I re-watched the Jack Lemon classic The Apartment, and data center professionals trying to get a leg up in their own careers could learn a lot from the schmoozy, clumsy corporate-climbing C. C. Baxter.
One would think it’s a great time to be a data center guru: Facebook just invested half a billion in their new data center upgrades and Apple spent a billion on its own new one. And it’s not just the mega-companies that are investing: The industry is exploding, so that analysts worry about a data center spending crisis down the road. While that might be bad for companies, it should be great for the professionals powering those behemoths. Right?
Unfortunately, it looks like some data center pros are just too busy to look after their own careers, according to recent analysis by Lauren Horowitz and SearchDataCenter. Even as salaries have been increasing (slowly), data center careers are stalling.
Doing more with less, that tired mantra of the recession:
“I’m torn between my operational role and becoming more strategic,” said David Fouts, a data center systems administrator at Capital Region Medical Center in Jefferson City, Mo. “ Just finding time for larger projects and staying on top of them” is a challenge, he said.
For many data center professionals, the task of keeping the trains running can easily subsume more strategic projects.
So where do we go from here? Well, as the fumbling Baxter learned, hard work will only take you so far. An insurance middle manager, he could prime performance and cut costs, but what ultimately helped his career was renting out his apartment to executives looking for a discreet midweek getaway. While I won’t suggest turning your bachelor pad into a house of ill repute, creating your own getaways is not just a way to retain your sanity, it’s a way to keep your career on track.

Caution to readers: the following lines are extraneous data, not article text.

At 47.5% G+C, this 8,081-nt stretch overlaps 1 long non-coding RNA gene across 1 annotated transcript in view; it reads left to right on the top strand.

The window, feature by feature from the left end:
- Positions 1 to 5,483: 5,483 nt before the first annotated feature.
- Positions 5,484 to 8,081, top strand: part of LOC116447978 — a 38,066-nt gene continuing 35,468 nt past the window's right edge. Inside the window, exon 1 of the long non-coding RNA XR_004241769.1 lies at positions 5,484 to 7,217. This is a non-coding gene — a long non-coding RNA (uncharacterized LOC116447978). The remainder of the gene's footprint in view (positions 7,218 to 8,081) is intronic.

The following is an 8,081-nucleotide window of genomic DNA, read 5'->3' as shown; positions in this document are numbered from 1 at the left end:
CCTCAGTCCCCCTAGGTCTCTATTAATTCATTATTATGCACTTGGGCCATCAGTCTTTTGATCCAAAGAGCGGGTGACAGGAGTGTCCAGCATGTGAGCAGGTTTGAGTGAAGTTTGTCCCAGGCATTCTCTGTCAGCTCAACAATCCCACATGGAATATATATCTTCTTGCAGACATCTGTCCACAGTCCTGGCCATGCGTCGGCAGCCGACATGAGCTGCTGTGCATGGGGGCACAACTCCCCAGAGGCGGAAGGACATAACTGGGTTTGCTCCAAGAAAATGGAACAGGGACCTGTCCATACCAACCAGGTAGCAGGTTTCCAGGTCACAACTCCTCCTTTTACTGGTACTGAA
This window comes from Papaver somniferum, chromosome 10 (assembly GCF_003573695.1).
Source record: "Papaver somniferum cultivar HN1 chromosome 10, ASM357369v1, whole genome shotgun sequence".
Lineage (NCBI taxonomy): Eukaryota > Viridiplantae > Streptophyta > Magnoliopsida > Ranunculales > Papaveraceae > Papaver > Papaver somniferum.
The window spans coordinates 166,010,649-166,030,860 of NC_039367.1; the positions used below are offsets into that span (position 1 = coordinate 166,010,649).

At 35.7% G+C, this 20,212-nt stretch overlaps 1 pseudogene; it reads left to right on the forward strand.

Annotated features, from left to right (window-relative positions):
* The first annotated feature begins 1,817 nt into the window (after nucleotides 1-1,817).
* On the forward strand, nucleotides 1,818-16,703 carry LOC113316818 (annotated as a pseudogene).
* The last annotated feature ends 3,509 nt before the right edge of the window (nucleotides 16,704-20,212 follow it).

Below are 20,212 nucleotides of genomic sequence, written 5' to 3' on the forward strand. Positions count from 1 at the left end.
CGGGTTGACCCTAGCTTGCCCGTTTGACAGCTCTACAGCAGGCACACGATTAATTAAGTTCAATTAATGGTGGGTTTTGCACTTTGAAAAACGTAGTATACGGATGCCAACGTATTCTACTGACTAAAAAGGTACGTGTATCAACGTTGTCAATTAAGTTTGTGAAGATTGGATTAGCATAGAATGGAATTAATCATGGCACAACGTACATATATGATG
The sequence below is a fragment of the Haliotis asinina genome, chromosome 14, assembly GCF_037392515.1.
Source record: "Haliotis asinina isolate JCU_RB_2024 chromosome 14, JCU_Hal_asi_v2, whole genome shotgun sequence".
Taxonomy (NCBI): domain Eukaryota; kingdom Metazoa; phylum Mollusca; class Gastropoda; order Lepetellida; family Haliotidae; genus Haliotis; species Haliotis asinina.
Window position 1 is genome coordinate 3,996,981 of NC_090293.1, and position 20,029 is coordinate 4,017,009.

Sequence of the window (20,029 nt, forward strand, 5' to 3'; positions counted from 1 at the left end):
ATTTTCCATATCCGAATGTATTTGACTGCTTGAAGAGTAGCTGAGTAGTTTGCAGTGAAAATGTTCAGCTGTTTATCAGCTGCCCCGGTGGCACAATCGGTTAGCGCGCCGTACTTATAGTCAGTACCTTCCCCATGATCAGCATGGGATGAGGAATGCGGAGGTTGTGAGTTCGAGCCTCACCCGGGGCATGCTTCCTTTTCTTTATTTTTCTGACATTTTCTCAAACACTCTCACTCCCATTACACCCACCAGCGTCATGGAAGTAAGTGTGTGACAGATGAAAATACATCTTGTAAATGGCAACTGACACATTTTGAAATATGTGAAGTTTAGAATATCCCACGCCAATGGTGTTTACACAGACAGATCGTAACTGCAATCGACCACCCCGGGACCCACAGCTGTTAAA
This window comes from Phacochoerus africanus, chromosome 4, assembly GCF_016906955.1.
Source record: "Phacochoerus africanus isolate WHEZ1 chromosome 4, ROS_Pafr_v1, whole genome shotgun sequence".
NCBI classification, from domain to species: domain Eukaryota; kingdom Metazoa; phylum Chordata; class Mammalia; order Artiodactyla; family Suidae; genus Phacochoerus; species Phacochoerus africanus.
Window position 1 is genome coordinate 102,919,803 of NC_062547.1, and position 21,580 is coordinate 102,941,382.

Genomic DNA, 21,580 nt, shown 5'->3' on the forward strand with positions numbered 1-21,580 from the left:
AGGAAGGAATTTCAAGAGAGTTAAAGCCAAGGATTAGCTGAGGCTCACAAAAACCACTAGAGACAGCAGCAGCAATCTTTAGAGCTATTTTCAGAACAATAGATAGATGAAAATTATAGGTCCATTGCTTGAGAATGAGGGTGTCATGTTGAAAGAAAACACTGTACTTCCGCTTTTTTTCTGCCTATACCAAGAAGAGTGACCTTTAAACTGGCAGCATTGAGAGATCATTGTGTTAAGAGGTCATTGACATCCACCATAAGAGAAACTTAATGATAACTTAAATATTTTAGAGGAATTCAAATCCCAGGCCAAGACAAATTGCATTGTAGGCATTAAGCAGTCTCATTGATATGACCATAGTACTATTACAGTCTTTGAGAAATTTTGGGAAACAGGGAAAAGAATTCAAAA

As Lauren’s article notes, infrastructure expertise is important, but it’s also an increasingly low-level, outsourced skill. What is sticking around, analysts predict, are hybrid jobs that can not only manage the day-to-day but also plot strategic roles for their department.
Have any getaway tips you’ve found help clear your head from the day-to-day to see the big picture? Leave them in the comments or shoot me an e-mail.
Contrary to the marketing hoopla we’re being force fed, once all the “cloud” hype settles down the data center as we know it is still going to be around. So, there’s no better time than now to get your physical security and IT ducks in a row to ensure everything in and around the data center stays in check.
Here are several pieces I’ve written on data center management than can help you get rolling:
- Locking Down Today’s Data Centers
- Progression of Convergence: Trends and Tactics
- The latest on convergence and network standards
- Physical security threats to your Linux systems
- Locking Down the Data Center of Tomorrow
Several of these pieces are from another trade rag I write for called Security Technology Executive, a great resource for all things data center related.
Kevin Beaver is an independent information security consultant, expert witness, author, and professional speaker with Atlanta-based Principle Logic, LLC and a contributor to the IT Watch Blog. You can reach Kevin through his website at www.principlelogic.com and follow him on Twitter at @kevinbeaver.
If you thought your data center was overrun with data, imagine holding all of the information of over 500 million people, from the things they like to who they’re having a complicated relationship with this week. That’s right, the monster that is Facebook is running out of servers. Their solution? Continued »